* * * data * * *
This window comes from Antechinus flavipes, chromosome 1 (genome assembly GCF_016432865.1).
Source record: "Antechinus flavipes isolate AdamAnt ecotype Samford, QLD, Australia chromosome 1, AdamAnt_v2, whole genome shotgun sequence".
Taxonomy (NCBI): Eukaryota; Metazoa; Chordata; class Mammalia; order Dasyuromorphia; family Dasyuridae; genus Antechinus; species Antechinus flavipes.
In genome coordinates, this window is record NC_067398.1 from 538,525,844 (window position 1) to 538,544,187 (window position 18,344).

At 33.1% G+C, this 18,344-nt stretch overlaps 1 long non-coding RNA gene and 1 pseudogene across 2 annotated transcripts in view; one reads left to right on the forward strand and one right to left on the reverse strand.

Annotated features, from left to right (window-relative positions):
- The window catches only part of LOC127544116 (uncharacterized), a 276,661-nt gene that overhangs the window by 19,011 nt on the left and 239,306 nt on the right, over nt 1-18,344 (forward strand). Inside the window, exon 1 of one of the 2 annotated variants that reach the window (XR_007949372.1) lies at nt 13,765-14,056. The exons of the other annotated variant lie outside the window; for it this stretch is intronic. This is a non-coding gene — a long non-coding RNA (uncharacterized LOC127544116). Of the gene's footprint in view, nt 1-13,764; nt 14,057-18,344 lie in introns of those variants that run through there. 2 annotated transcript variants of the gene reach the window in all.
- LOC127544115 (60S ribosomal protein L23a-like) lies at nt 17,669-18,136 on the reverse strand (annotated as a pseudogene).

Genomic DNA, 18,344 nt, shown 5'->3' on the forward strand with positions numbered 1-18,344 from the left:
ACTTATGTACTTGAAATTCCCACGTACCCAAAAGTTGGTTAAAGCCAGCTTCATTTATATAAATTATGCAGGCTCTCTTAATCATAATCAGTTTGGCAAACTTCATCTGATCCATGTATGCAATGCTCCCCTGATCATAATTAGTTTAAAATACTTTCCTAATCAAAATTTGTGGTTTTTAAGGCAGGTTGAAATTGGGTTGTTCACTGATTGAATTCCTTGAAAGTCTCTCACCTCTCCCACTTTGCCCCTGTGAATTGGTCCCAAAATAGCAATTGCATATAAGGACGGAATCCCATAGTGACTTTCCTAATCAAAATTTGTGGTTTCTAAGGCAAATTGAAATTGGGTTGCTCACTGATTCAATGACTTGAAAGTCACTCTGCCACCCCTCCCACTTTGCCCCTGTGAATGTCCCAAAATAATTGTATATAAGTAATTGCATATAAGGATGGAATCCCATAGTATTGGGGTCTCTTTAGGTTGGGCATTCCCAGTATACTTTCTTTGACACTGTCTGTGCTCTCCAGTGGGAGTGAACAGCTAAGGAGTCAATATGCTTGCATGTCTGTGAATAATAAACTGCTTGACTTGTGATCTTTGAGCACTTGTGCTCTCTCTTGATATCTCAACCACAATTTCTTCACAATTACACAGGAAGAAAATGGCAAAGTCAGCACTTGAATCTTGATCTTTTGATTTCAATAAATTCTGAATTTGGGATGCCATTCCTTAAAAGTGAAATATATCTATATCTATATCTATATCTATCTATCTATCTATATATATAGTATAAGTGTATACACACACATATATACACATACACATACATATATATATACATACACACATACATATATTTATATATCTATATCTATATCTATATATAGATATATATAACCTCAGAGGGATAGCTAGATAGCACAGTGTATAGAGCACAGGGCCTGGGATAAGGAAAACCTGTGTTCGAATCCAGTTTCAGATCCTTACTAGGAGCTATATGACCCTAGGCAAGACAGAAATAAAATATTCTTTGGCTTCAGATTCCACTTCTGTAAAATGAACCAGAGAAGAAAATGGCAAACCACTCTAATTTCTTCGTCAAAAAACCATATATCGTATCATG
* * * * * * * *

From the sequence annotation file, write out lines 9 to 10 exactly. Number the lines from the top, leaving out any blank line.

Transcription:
Genomic DNA, 18,344 nt, shown 5'->3' on the forward strand with positions numbered 1-18,344 from the left:
ACTTATGTACTTGAAATTCCCACGTACCCAAAAGTTGGTTAAAGCCAGCTTCATTTATATAAATTATGCAGGCTCTCTTAATCATAATCAGTTTGGCAAACTTCATCTGATCCATGTATGCAATGCTCCCCTGATCATAATTAGTTTAAAATACTTTCCTAATCAAAATTTGTGGTTTTTAAGGCAGGTTGAAATTGGGTTGTTCACTGATTGAATTCCTTGAAAGTCTCTCACCTCTCCCACTTTGCCCCTGTGAATTGGTCCCAAAATAGCAATTGCATATAAGGACGGAATCCCATAGTGACTTTCCTAATCAAAATTTGTGGTTTCTAAGGCAAATTGAAATTGGGTTGCTCACTGATTCAATGACTTGAAAGTCACTCTGCCACCCCTCCCACTTTGCCCCTGTGAATGTCCCAAAATAATTGTATATAAGTAATTGCATATAAGGATGGAATCCCATAGTATTGGGGTCTCTTTAGGTTGGGCATTCCCAGTATACTTTCTTTGACACTGTCTGTGCTCTCCAGTGGGAGTGAACAGCTAAGGAGTCAATATGCTTGCATGTCTGTGAATAATAAACTGCTTGACTTGTGATCTTTGAGCACTTGTGCTCTCTCTTGATATCTCAACCACAATTTCTTCACAATTACACAGGAAGAAAATGGCAAAGTCAGCACTTGAATCTTGATCTTTTGATTTCAATAAATTCTGAATTTGGGATGCCATTCCTTAAAAGTGAAATATATCTATATCTATATCTATATCTATCTATCTATCTATATATATAGTATAAGTGTATACACACACATATATACACATACACATACATATATATATACATACACACATACATATATTTATATATCTATATCTATATCTATATATAGATATATATAACCTCAGAGGGATAGCTAGATAGCACAGTGTATAGAGCACAGGGCCTGGGATAAGGAAAACCTGTGTTCGAATCCAGTTTCAGATCCTTACTAGGAGCTATATGACCCTAGGCAAGACAGAAATAAAATATTCTTTGGCTTCAGATTCCACTTCTGTAAAATGAACCAGAGAAGAAAATGGCAAACCACTCTAATTTCTTCGTCAAAAAACCATATATCGTATCATG